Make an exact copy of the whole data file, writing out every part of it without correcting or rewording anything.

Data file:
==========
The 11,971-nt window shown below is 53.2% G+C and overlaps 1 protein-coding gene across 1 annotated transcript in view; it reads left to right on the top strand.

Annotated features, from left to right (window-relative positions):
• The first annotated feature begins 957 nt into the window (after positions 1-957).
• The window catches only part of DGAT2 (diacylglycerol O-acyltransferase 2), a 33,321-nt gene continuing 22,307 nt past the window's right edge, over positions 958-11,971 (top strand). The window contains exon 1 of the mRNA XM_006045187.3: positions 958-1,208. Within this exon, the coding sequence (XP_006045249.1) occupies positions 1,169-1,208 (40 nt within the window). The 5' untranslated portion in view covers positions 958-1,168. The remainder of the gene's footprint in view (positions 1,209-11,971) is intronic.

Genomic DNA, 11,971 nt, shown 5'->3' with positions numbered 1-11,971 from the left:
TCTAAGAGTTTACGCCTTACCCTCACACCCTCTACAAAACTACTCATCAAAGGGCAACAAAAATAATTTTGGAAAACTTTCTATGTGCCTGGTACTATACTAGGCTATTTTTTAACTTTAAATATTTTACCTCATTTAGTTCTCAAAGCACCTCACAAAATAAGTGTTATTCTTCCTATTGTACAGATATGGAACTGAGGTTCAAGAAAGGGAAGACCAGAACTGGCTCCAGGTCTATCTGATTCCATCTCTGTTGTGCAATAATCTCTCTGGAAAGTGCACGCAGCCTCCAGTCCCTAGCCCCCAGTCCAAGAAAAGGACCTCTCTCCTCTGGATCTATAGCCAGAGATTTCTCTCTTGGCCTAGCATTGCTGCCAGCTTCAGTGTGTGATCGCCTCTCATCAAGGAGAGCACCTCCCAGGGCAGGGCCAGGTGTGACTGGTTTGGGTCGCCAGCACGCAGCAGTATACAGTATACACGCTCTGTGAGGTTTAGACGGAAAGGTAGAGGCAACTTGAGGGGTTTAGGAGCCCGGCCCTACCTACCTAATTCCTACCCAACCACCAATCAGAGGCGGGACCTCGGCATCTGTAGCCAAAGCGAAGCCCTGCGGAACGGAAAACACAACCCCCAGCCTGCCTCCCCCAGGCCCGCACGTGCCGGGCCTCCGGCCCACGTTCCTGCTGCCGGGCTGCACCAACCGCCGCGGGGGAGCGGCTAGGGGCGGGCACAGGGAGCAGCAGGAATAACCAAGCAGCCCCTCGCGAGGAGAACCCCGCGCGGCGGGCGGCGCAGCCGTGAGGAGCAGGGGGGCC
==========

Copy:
The 11,971-nt window shown below is 53.2% G+C and overlaps 1 protein-coding gene across 1 annotated transcript in view; it reads left to right on the top strand.

Annotated features, from left to right (window-relative positions):
• The first annotated feature begins 957 nt into the window (after positions 1-957).
• The window catches only part of DGAT2 (diacylglycerol O-acyltransferase 2), a 33,321-nt gene continuing 22,307 nt past the window's right edge, over positions 958-11,971 (top strand). The window contains exon 1 of the mRNA XM_006045187.3: positions 958-1,208. Within this exon, the coding sequence (XP_006045249.1) occupies positions 1,169-1,208 (40 nt within the window). The 5' untranslated portion in view covers positions 958-1,168. The remainder of the gene's footprint in view (positions 1,209-11,971) is intronic.

Genomic DNA, 11,971 nt, shown 5'->3' with positions numbered 1-11,971 from the left:
TCTAAGAGTTTACGCCTTACCCTCACACCCTCTACAAAACTACTCATCAAAGGGCAACAAAAATAATTTTGGAAAACTTTCTATGTGCCTGGTACTATACTAGGCTATTTTTTAACTTTAAATATTTTACCTCATTTAGTTCTCAAAGCACCTCACAAAATAAGTGTTATTCTTCCTATTGTACAGATATGGAACTGAGGTTCAAGAAAGGGAAGACCAGAACTGGCTCCAGGTCTATCTGATTCCATCTCTGTTGTGCAATAATCTCTCTGGAAAGTGCACGCAGCCTCCAGTCCCTAGCCCCCAGTCCAAGAAAAGGACCTCTCTCCTCTGGATCTATAGCCAGAGATTTCTCTCTTGGCCTAGCATTGCTGCCAGCTTCAGTGTGTGATCGCCTCTCATCAAGGAGAGCACCTCCCAGGGCAGGGCCAGGTGTGACTGGTTTGGGTCGCCAGCACGCAGCAGTATACAGTATACACGCTCTGTGAGGTTTAGACGGAAAGGTAGAGGCAACTTGAGGGGTTTAGGAGCCCGGCCCTACCTACCTAATTCCTACCCAACCACCAATCAGAGGCGGGACCTCGGCATCTGTAGCCAAAGCGAAGCCCTGCGGAACGGAAAACACAACCCCCAGCCTGCCTCCCCCAGGCCCGCACGTGCCGGGCCTCCGGCCCACGTTCCTGCTGCCGGGCTGCACCAACCGCCGCGGGGGAGCGGCTAGGGGCGGGCACAGGGAGCAGCAGGAATAACCAAGCAGCCCCTCGCGAGGAGAACCCCGCGCGGCGGGCGGCGCAGCCGTGAGGAGCAGGGGGGCC